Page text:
Muscat: The future has arrived in Oman as network infrastructure required to implement the Internet of Things (IoT) is now ready and companies willing to enhance their operations using this technology can approach Omantel for it, an official from Omantel told the Times of Oman.
IoT is a digitisation technology that allows different devices to be connected to the network and gather data, which can be further analysed and used to increase efficiency of operations through Artificial Intelligence (AI) applications. Oman became the first country in the Middle East to have a dedicated IoT network when it partnered with French IoT network pioneer Sigfox to implement its technology.
Speaking at the Omani French Association Seminar on IoT, Fadi Nasser, general manager of ICT business at Omantel said 6,000 towers and low powered devices cover more than 80 per cent of Oman and companies can directly plug and play into this network.
“We are ready. This is the beauty of it. You name the used case with exemption of some really corner cases. We can pretty much do everything. Not as Omantel, but we have an ecosystem of local and global players. We can put together the sensors, we have the platform,
we have the network,” he said.
“The network has been in put in place in 2016-2017. We have over 80 per cent of coverage in the Sultanate and we are ready for business. We are talking to ministries, Oman beah and a lot of pilot projects are going on currently.”
The inexpensive wireless IoT network built by Sigfox utilises a wide reaching signal that requires little energy and connects low energy objects, such as smart watches, which are continuously on and emitting data. Sigfox enables sensors to function without the need for
batteries, which nullifies the use of maintenance. Moreover, it allows reduction in the use of silicon and makes a module cost only a few dollars, therefore rendering the technology economical to implement.
As data captured by these devices can hold personal information, security of this data and network breach threat is a growing concern for people. Nasser said this is the reason why a dedicated network in the country is necessary.
“We can’t have this information given away abroad. It may contain sensitive information so as Omantel, who have offered network infrastructure for some of the most sensitive infrastructure in the country, we had to step up to match the demand for a need for wireless IoT network provider. We have ICT infrastructure for security systems in place and as IoT connects thousands of everyday devices, this is highly sensitive. As we already have proven systems in Oman,” Nasser said.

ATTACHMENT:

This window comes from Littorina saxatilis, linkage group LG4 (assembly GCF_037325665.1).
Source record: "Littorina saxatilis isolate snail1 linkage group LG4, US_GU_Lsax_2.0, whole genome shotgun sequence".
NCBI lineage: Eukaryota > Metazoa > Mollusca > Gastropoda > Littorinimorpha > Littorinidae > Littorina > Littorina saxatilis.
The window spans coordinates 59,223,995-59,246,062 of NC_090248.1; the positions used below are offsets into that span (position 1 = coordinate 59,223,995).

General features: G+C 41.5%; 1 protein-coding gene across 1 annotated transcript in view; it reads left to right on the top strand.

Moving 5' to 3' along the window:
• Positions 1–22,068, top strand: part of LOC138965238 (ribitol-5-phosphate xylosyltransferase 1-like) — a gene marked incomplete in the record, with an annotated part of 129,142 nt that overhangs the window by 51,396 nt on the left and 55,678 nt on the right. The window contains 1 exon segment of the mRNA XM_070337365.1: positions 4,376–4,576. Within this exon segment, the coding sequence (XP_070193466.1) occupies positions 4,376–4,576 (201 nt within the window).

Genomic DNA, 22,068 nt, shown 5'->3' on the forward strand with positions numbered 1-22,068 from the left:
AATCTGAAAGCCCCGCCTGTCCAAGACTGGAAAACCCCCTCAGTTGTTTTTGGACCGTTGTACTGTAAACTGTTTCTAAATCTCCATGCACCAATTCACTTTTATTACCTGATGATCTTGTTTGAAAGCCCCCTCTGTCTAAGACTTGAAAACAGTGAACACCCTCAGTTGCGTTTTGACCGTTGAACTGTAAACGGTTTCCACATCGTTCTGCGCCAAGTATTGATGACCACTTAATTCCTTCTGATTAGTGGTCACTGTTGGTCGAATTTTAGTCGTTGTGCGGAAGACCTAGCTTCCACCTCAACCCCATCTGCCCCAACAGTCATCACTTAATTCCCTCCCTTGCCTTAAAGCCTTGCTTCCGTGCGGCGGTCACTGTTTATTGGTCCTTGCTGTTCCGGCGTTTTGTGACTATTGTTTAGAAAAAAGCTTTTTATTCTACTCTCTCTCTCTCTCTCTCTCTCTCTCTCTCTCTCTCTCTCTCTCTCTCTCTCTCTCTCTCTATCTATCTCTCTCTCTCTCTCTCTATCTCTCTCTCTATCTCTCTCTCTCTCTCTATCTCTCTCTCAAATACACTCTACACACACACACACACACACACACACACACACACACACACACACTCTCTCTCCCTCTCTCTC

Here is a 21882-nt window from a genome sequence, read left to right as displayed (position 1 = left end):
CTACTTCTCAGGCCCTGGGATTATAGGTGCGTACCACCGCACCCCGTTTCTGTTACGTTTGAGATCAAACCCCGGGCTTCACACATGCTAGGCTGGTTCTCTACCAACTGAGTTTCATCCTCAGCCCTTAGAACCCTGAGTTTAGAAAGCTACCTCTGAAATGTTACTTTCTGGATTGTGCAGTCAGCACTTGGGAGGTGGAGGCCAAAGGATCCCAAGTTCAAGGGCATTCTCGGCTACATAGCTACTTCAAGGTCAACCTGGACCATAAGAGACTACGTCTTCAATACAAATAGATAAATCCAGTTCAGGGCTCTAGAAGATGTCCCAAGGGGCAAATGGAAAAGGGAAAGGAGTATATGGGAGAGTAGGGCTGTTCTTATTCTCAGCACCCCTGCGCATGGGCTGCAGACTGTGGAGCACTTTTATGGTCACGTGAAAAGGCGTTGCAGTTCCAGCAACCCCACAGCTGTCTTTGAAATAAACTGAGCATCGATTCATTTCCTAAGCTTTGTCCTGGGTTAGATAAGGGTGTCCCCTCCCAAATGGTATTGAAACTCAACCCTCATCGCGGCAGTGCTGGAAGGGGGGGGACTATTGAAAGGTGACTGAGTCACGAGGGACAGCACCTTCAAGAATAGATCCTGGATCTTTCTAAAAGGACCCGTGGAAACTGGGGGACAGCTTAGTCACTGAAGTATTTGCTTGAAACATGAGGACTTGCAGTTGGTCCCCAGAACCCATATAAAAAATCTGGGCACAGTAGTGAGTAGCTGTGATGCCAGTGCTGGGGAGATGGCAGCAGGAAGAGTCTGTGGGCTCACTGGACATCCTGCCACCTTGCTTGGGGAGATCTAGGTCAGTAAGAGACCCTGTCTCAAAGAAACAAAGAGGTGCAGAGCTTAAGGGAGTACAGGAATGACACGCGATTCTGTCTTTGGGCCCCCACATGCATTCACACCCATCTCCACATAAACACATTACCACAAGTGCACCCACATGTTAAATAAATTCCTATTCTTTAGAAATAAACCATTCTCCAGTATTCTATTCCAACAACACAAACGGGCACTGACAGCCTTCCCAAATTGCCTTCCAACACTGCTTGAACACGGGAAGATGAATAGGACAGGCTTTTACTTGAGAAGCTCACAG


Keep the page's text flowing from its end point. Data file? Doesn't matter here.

As IoT devices can capture data from thousands of devices every day, it can be used to build smart cities in Oman that can utilise this data to enhance the living standards of residents. Applications, such as brightness and temperature control in rooms, smart traffic flow and
parking, preventive maintenance, security entry into critical areas, smart metering, etc. can all be a reality once captured data by devices, such as cameras and sensors, can be analysed.
“When we talk of mixing IoT with big data with AI, the integration of the three is not ready and may take another couple of years. We do have a big data and an AI platform. We have invested with IBM to understand our clients better and to offer real time analytics on how much to spend and how many times to go to a certain place. We got that and the IoT infrastructure. Integration of the two where you compound the value isn't ready yet but right now if you want to monitor a system remotely, we have it sorted.”
Nasser was speaking at a forum organised by the Omani French Association (OFA), which organises several seminars on technology and economy of Oman, with an aim to provide a platform that promotes friendship, understanding on matters of mutual interest between France and Oman. The seminars can be attended by members of the association.